Project 182, Part III
For our 1982 Skylane project, we contacted Karen Mowrey of Globe Fiberglass in Lakeland, Fla., and asked about the advantages and disadvantages of nonmetal exterior pieces. “Metal may be stronger, but fiberglass offers the obvious benefit of being lighter and more easily shaped into compound curves,” says Mowrey. “Whereas metal has very little flexibility, fiberglass can be more adaptable in areas that need to flex. Metal tends to dent when it suffers an impact, but fiberglass has some give and will bounce back with little or no damage. Wheel fairings, wingtips and horizontal and vertical stabilizer end caps are commonly constructed of some form of composite.”
Mowrey was quick to emphasize the difference between plastic and fiberglass parts. “Plastic is far less forgiving,” Mowrey explains. “It’s much more subject to embrittlement. When it begins to crack, you can try stop-drilling, but it’s like putting a Band-Aid on cancer. The crack will probably still migrate, especially if it’s in a high-vibration area and, eventually, the part is almost bound to split. If an airplane with plastic parts is left outside, especially in a very hot or humid climate, plan on no more than a five-year life for plastic components.
“Properly constructed fiberglass fairings last quite a bit longer, and they’re repairable,” Mowrey comments. “If the airplane is housed inside a hangar, fiberglass components can last for 20 years or more. In the event of hangar rash or other damage, it’s often possible to sand, repair and paint a fiberglass piece, something that may be unlikely with plastic.” All of Globe’s parts are finished in a battleship-gray primer, are easily adaptable to painting and are consistent with many standard aircraft metal primers.
Not surprisingly, any part subject to high heat, such as pieces installed in close proximity to an aircraft engine, must be constructed of flame-retardant materials. Globe uses high-end, eight-ounce fabric that’s designed for strength and durability. In most instances, Globe’s parts will outlast the original manufacturer’s components, and the company builds virtually every external composite part for most of the major manufacturers. That includes the parts listed above, plus tailcones, ventral and dorsal fins, empennage fairings and a variety of other fairings. Globe’s parts are approved for most composite pieces on Pipers, Cessnas, Beeches, Commanders, Aerostars, Bellancas and McDonnell Douglas helicopters.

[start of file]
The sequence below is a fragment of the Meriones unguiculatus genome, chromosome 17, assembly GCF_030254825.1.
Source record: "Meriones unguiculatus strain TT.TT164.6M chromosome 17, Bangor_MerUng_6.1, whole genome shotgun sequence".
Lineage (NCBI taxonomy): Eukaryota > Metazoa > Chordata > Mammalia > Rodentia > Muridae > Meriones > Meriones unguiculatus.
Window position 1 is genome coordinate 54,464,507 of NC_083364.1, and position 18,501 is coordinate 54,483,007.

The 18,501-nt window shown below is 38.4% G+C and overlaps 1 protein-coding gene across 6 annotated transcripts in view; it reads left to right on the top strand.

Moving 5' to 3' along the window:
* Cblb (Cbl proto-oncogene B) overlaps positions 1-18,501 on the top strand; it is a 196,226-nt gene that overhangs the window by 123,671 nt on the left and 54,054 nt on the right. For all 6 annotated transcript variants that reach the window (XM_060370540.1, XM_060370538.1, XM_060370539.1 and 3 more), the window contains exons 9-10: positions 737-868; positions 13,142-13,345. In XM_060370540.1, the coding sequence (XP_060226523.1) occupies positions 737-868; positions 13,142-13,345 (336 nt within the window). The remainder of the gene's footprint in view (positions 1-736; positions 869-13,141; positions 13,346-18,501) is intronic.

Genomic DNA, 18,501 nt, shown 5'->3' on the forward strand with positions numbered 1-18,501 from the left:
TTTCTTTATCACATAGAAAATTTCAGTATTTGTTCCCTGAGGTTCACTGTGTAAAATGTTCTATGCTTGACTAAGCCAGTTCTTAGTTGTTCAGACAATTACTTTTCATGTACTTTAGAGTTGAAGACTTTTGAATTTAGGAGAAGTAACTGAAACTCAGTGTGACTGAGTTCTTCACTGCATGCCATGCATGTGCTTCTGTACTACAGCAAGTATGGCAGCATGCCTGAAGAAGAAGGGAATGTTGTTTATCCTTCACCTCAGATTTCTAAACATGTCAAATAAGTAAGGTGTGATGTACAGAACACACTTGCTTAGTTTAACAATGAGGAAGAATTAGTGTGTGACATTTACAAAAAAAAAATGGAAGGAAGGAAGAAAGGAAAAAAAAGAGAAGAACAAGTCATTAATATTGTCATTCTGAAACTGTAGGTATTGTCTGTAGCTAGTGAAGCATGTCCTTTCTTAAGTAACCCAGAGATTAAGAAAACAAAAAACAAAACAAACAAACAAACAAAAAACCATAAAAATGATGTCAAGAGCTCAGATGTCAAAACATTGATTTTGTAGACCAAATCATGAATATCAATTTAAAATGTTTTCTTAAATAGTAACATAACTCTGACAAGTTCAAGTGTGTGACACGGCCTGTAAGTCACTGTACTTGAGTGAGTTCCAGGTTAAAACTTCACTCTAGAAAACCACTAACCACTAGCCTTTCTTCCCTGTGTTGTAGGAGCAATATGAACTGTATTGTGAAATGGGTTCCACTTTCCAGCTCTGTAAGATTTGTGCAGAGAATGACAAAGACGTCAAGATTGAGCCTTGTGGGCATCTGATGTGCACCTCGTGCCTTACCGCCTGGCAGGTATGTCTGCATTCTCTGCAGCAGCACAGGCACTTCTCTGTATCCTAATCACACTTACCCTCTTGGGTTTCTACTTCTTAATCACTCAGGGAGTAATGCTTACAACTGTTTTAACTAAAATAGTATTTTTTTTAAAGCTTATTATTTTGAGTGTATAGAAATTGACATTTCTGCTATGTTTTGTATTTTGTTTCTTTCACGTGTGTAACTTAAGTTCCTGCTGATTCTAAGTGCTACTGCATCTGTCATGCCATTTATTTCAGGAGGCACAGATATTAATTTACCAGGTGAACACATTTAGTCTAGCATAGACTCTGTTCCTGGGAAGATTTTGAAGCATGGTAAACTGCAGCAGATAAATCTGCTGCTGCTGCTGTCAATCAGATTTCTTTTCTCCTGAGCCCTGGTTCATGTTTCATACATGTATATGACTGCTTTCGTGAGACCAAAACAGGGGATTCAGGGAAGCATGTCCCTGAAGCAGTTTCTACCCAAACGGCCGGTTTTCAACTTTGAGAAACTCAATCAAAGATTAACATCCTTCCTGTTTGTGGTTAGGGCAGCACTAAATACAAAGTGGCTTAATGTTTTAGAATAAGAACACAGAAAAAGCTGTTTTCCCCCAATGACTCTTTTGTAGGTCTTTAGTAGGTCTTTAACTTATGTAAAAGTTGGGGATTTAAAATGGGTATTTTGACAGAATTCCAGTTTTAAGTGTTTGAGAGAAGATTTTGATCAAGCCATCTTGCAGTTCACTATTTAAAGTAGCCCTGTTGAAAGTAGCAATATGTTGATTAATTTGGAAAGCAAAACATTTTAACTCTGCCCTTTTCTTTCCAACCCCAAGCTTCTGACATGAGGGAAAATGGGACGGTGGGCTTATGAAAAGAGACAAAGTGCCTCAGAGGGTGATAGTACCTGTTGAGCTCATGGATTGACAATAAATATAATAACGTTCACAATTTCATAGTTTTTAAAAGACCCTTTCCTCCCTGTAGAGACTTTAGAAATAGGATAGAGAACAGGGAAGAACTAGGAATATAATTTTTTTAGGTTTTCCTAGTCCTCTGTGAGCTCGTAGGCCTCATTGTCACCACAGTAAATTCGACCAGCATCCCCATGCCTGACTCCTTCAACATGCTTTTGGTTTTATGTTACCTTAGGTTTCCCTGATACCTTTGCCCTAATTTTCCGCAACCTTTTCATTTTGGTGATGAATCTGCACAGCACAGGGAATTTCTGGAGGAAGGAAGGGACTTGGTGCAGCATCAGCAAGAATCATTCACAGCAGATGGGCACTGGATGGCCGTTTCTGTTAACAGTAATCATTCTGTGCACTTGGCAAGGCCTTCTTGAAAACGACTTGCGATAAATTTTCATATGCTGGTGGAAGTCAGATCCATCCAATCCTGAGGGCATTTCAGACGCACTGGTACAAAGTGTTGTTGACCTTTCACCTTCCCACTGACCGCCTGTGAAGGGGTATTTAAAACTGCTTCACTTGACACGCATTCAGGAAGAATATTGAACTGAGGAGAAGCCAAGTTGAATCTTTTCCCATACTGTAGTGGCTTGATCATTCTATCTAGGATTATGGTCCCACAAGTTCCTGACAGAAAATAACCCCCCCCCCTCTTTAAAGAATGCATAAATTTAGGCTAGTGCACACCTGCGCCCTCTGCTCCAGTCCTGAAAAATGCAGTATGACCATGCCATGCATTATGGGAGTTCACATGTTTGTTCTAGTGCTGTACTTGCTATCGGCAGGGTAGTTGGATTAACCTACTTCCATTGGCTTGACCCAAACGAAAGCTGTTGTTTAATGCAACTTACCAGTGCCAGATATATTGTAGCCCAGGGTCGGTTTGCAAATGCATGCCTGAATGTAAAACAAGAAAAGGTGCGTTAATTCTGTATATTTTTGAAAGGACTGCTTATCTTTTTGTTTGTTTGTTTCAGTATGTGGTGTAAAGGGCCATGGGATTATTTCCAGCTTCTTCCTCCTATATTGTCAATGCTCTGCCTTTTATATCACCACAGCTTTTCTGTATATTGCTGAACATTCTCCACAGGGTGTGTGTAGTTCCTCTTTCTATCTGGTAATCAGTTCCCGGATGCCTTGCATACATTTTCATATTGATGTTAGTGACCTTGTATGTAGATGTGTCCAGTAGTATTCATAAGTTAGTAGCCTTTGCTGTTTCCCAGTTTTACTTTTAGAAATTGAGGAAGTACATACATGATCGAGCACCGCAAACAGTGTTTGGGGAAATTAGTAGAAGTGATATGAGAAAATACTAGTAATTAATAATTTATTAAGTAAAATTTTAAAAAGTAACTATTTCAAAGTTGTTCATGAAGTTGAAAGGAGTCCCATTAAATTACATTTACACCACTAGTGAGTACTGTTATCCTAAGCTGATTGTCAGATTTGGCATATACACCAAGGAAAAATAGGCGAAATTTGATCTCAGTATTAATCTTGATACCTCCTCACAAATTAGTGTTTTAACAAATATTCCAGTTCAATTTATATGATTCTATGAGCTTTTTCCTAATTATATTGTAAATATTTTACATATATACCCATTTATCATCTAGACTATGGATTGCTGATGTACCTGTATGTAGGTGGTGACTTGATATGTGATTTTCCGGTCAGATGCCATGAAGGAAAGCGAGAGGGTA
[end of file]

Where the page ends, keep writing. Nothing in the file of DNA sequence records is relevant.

Finally, of course, once you’ve decided on the colors and the paint design, you have to commit to a shop. In our case, we chose Art-Craft Paint Inc. at Santa Maria Airport on the California coast. Art-Craft has been painting airplanes since 1982, so the company knows a thing or three about the process of applying paint to everything from corporate jets and helicopters to warbirds and homebuilts.
Esmeralda Mendoza, VP and director of operations at Art-Craft, suggests that, by far, the biggest factor in a good paint job is the preparation. “Prep consumes about 80% of our time,” Mendoza explains. “If the surface isn’t properly prepared, it really doesn’t matter if you use a high-quality polyurethane and paint and have a world-class artist do the spraying.
“Total downtime for our paint jobs is 22 days on most aircraft, and we spend 18 days of that in the preparation of the surface,” says Mendoza. “The stripping process is extremely critical in that you have to totally clean all metal surfaces but avoid any contact with fiberglass, Plexiglas or composite parts.
“We can usually strip the old paint in one day; then we begin preparing the airplane for new paint,” Mendoza continues. “The standard contract includes 10 hours of body work to correct minor dings and hangar rash, and that usually covers most aircraft that haven’t suffered any major damage. Our mechanics will survey the airplane and determine if anything is serious enough to demand re-skinning.”